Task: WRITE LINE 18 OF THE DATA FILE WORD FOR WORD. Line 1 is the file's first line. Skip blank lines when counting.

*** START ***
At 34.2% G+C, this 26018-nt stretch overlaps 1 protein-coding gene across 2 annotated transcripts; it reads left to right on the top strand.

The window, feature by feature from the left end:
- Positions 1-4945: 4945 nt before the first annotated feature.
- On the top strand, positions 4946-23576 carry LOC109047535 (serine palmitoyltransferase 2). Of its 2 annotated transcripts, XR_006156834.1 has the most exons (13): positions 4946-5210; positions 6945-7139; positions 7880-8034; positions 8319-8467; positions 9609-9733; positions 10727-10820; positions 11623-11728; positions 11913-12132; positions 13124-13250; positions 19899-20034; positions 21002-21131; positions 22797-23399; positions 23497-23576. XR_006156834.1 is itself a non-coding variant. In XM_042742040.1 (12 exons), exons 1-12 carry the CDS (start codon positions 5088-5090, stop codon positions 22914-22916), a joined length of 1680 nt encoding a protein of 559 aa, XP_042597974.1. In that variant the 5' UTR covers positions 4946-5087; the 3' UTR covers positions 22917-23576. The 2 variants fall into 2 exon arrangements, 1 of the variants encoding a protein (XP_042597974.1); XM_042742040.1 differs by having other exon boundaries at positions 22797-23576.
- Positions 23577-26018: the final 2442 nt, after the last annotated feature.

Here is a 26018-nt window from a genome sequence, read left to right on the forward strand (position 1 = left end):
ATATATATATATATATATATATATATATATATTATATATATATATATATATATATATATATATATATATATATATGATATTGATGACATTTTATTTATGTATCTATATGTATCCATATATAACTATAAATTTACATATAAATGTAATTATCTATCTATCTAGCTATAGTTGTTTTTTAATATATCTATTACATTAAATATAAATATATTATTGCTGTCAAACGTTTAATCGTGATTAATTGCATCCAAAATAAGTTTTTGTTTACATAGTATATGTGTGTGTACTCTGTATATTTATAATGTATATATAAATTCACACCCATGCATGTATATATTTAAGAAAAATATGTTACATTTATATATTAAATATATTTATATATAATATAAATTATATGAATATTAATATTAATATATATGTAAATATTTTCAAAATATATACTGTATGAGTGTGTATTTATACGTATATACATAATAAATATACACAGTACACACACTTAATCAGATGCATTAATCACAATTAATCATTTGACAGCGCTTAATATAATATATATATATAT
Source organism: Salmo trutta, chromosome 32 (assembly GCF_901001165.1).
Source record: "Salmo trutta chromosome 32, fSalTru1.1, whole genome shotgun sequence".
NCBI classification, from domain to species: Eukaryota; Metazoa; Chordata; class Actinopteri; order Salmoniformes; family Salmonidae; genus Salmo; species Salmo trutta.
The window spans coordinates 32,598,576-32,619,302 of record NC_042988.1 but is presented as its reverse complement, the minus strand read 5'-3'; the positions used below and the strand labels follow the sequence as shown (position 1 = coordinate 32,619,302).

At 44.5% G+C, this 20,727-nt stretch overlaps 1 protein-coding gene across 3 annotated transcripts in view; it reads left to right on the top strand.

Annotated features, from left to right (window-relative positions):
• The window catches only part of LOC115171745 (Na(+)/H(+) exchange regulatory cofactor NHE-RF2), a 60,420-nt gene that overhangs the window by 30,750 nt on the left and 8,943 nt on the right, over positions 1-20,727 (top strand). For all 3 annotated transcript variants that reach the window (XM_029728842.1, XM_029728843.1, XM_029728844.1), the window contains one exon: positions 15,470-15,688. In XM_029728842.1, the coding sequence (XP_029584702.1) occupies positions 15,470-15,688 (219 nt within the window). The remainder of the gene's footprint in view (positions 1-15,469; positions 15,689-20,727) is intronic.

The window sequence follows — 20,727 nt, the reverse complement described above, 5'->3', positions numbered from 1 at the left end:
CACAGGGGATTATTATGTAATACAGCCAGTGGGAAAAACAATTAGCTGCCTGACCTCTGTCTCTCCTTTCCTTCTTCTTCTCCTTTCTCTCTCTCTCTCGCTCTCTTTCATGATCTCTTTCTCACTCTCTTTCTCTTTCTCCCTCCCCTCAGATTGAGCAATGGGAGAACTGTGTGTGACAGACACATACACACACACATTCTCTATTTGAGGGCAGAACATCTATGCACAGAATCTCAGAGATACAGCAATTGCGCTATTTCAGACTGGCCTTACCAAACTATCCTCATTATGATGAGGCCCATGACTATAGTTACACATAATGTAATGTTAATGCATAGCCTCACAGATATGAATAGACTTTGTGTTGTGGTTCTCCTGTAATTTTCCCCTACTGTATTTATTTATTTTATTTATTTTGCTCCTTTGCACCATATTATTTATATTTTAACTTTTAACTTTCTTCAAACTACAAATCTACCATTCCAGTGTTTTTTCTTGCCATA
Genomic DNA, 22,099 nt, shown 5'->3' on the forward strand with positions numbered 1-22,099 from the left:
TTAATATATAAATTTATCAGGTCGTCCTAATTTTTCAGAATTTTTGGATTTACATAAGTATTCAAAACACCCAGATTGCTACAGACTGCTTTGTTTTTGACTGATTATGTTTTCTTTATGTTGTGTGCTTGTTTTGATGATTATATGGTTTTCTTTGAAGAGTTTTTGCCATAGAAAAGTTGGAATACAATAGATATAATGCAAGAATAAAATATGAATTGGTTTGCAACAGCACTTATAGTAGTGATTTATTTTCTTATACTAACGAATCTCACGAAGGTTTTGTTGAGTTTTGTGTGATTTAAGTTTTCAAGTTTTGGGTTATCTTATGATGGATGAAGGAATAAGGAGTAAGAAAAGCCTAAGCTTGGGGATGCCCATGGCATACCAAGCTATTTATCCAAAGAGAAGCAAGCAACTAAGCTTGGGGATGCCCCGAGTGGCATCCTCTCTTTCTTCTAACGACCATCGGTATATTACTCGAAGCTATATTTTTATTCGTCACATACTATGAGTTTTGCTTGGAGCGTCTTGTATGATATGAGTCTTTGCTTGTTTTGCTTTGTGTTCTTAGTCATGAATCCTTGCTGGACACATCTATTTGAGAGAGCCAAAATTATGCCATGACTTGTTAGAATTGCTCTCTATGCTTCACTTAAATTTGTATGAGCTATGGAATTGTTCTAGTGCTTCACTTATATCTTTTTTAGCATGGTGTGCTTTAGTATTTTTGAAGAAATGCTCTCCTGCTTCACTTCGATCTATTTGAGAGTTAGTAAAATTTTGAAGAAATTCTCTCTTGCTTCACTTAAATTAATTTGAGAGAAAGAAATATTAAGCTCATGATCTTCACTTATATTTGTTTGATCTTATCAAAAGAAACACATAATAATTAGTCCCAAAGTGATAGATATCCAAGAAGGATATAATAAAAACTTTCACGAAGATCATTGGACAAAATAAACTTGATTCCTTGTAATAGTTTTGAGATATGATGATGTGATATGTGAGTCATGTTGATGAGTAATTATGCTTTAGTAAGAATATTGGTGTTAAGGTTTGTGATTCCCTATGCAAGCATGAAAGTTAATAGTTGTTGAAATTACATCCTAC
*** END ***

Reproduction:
TTAATATATAAATTTATCAGGTCGTCCTAATTTTTCAGAATTTTTGGATTTACATAAGTATTCAAAACACCCAGATTGCTACAGACTGCTTTGTTTTTGACTGATTATGTTTTCTTTATGTTGTGTGCTTGTTTTGATGATTATATGGTTTTCTTTGAAGAGTTTTTGCCATAGAAAAGTTGGAATACAATAGATATAATGCAAGAATAAAATATGAATTGGTTTGCAACAGCACTTATAGTAGTGATTTATTTTCTTATACTAACGAATCTCACGAAGGTTTTGTTGAGTTTTGTGTGATTTAAGTTTTCAAGTTTTGGGTTATCTTATGATGGATGAAGGAATAAGGAGTAAGAAAAGCCTAAGCTTGGGGATGCCCATGGCATACCAAGCTATTTATCCAAAGAGAAGCAAGCAACTAAGCTTGGGGATGCCCCGAGTGGCATCCTCTCTTTCTTCTAACGACCATCGGTATATTACTCGAAGCTATATTTTTATTCGTCACATACTATGAGTTTTGCTTGGAGCGTCTTGTATGATATGAGTCTTTGCTTGTTTTGCTTTGTGTTCTTAGTCATGAATCCTTGCTGGACACATCTATTTGAGAGAGCCAAAATTATGCCATGACTTGTTAGAATTGCTCTCTATGCTTCACTTAAATTTGTATGAGCTATGGAATTGTTCTAGTGCTTCACTTATATCTTTTTTAGCATGGTGTGCTTTAGTATTTTTGAAGAAATGCTCTCCTGCTTCACTTCGATCTATTTGAGAGTTAGTAAAATTTTGAAGAAATTCTCTCTTGCTTCACTTAAATTAATTTGAGAGAAAGAAATATTAAGCTCATGATCTTCACTTATATTTGTTTGATCTTATCAAAAGAAACACATAATAATTAGTCCCAAAGTGATAGATATCCAAGAAGGATATAATAAAAACTTTCACGAAGATCATTGGACAAAATAAACTTGATTCCTTGTAATAGTTTTGAGATATGATGATGTGATATGTGAGTCATGTTGATGAGTAATTATGCTTTAGTAAGAATATTGGTGTTAAGGTTTGTGATTCCCTATGCAAGCATGAAAGTTAATAGTTGTTGAAATTACATCCTAC